But when it comes to Tennis I did enjoyed it. It does a good job in capturing how important it is to understand the strengths and weaknesses of your opponents and adapting your game accordingly. Though I recommend playing it at the highest difficulty.
JDINCINERATOR last edited by JDINCINERATOR
Quicker than a kittycat on catnip, Stray is a short but memorable experience and is a whisker away from true greatness, but it has a few coughed up furballs I'll detail below. Here are the likes a gripes:
+A purrleasing cat-centred adventure game,
+Wonderful neon cities and curiosity catching dark alleyways,
+The devs seemed to have nailed the pleasurable mannerisms of cats.
-Finnicky platforming at times,
-Probably too short considering how good the game is otherwise,
-Missing mannerisms like coughing up furballs, licking of legs, scratching with legs, taking a poo inside a cat litter tray, playing with yarn,
-Bit too gloomy and the environments aren't too colorful or inspiring.
bruno_saurus last edited by bruno_saurus
I finished up God of War III and Jak and Daxter: The Precursor Legacy (Vita) over the weekend! My Platinum journey for the whole God of War series is finished. That Zeus fight at the end of 3 on Hard Mode, can rot in Hades. Enjoyed myself overall though!
Played Jak and Daxter for MinnMax's Deepest Dive and I can say the Vita is not the best way to play Jak and Daxter, that I can confidently confirm. Love the game, but the joysticks on the Vita do not fit well with the precision you need sometimes. And the framerate does notably dip at times. Did get the Platinum though anyways! So that's all three Platinums for that game I now have.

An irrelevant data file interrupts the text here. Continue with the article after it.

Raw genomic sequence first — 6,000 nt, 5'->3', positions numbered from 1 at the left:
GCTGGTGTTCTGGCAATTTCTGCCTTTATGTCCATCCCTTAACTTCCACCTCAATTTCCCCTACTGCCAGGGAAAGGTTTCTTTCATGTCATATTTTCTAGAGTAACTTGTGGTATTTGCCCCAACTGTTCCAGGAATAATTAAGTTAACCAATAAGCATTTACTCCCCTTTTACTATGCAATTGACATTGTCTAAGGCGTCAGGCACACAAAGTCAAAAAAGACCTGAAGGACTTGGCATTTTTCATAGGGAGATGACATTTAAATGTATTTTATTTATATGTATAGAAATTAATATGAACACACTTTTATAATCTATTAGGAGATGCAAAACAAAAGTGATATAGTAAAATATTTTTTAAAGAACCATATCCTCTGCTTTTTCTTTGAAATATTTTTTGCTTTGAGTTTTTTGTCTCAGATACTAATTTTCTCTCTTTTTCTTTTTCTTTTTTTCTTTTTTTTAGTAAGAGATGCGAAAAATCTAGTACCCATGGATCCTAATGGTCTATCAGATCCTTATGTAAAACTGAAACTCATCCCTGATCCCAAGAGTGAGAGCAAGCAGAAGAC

I think GOW III Platinum is the hardest thing I’ve done in gaming. IMO it’s harder than the Bloodborne Plat. Zeus was tough but there is some battle by these gates near the end game game nearly stopped me dead in my tracks. Took me 2-3 days to beat it.
Also, I’ve only finished GOW 1 one time but I recall playing it on either Normal or Hard, then needing to drop the difficulty down to Normal or Easy for the Ares fight. Years later, Jaffe admitted something is wrong with the frame rate in the game and a few parts of the game near the end are unfairly difficult which kinda validated my frustration. Only time I’ve ever whipped a controller was against Ares. So hats off to getting tnat Platinum too.